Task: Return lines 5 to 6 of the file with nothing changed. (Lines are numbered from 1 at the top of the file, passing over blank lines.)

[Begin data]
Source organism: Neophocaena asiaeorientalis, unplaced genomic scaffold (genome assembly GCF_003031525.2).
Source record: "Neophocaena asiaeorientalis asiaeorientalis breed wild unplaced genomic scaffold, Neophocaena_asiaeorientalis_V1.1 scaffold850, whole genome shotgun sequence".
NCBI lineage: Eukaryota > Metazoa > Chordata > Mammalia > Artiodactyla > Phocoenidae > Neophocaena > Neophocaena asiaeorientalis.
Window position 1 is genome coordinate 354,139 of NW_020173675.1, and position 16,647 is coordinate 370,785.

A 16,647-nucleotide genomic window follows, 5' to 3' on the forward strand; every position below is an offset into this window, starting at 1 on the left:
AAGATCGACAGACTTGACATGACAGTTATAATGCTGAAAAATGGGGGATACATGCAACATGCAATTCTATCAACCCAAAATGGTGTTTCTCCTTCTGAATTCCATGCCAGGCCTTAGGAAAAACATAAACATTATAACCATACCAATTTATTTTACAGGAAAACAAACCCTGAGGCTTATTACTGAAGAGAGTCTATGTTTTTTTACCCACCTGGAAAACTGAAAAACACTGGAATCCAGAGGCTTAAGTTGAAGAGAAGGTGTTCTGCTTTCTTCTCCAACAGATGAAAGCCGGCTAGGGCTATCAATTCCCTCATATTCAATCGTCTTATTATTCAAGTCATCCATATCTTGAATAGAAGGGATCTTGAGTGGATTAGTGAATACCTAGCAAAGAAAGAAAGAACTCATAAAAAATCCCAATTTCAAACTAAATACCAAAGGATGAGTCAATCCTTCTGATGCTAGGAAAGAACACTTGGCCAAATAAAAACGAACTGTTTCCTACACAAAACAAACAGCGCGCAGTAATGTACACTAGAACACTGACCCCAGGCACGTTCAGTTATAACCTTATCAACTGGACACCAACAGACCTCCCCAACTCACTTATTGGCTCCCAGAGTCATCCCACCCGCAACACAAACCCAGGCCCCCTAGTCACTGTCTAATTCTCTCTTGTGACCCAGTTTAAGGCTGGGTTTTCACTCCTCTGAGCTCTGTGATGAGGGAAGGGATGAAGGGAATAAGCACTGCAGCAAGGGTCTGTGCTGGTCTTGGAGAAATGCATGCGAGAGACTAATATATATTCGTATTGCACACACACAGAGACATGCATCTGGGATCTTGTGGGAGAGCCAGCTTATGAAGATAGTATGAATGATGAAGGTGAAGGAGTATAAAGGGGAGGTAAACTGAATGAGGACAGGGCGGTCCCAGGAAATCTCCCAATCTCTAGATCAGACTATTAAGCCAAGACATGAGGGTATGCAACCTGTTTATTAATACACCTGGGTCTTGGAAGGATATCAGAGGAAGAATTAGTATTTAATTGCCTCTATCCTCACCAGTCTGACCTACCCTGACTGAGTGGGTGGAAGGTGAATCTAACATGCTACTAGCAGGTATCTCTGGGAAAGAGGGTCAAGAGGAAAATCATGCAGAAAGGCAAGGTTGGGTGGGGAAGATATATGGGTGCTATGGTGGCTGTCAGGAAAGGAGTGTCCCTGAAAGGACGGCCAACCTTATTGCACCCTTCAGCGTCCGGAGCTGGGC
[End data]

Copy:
A 16,647-nucleotide genomic window follows, 5' to 3' on the forward strand; every position below is an offset into this window, starting at 1 on the left:
AAGATCGACAGACTTGACATGACAGTTATAATGCTGAAAAATGGGGGATACATGCAACATGCAATTCTATCAACCCAAAATGGTGTTTCTCCTTCTGAATTCCATGCCAGGCCTTAGGAAAAACATAAACATTATAACCATACCAATTTATTTTACAGGAAAACAAACCCTGAGGCTTATTACTGAAGAGAGTCTATGTTTTTTTACCCACCTGGAAAACTGAAAAACACTGGAATCCAGAGGCTTAAGTTGAAGAGAAGGTGTTCTGCTTTCTTCTCCAACAGATGAAAGCCGGCTAGGGCTATCAATTCCCTCATATTCAATCGTCTTATTATTCAAGTCATCCATATCTTGAATAGAAGGGATCTTGAGTGGATTAGTGAATACCTAGCAAAGAAAGAAAGAACTCATAAAAAATCCCAATTTCAAACTAAATACCAAAGGATGAGTCAATCCTTCTGATGCTAGGAAAGAACACTTGGCCAAATAAAAACGAACTGTTTCCTACACAAAACAAACAGCGCGCAGTAATGTACACTAGAACACTGACCCCAGGCACGTTCAGTTATAACCTTATCAACTGGACACCAACAGACCTCCCCAACTCACTTATTGGCTCCCAGAGTCATCCCACCCGCAACACAAACCCAGGCCCCCTAGTCACTGTCTAATTCTCTCTTGTGACCCAGTTTAAGGCTGGGTTTTCACTCCTCTGAGCTCTGTGATGAGGGAAGGGATGAAGGGAATAAGCACTGCAGCAAGGGTCTGTGCTGGTCTTGGAGAAATGCATGCGAGAGACTAATATATATTCGTATTGCACACACACAGAGACATGCATCTGGGATCTTGTGGGAGAGCCAGCTTATGAAGATAGTATGAATGATGAAGGTGAAGGAGTATAAAGGGGAGGTAAACTGAATGAGGACAGGGCGGTCCCAGGAAATCTCCCAATCTCTAGATCAGACTATTAAGCCAAGACATGAGGGTATGCAACCTGTTTATTAATACACCTGGGTCTTGGAAGGATATCAGAGGAAGAATTAGTATTTAATTGCCTCTATCCTCACCAGTCTGACCTACCCTGACTGAGTGGGTGGAAGGTGAATCTAACATGCTACTAGCAGGTATCTCTGGGAAAGAGGGTCAAGAGGAAAATCATGCAGAAAGGCAAGGTTGGGTGGGGAAGATATATGGGTGCTATGGTGGCTGTCAGGAAAGGAGTGTCCCTGAAAGGACGGCCAACCTTATTGCACCCTTCAGCGTCCGGAGCTGGGC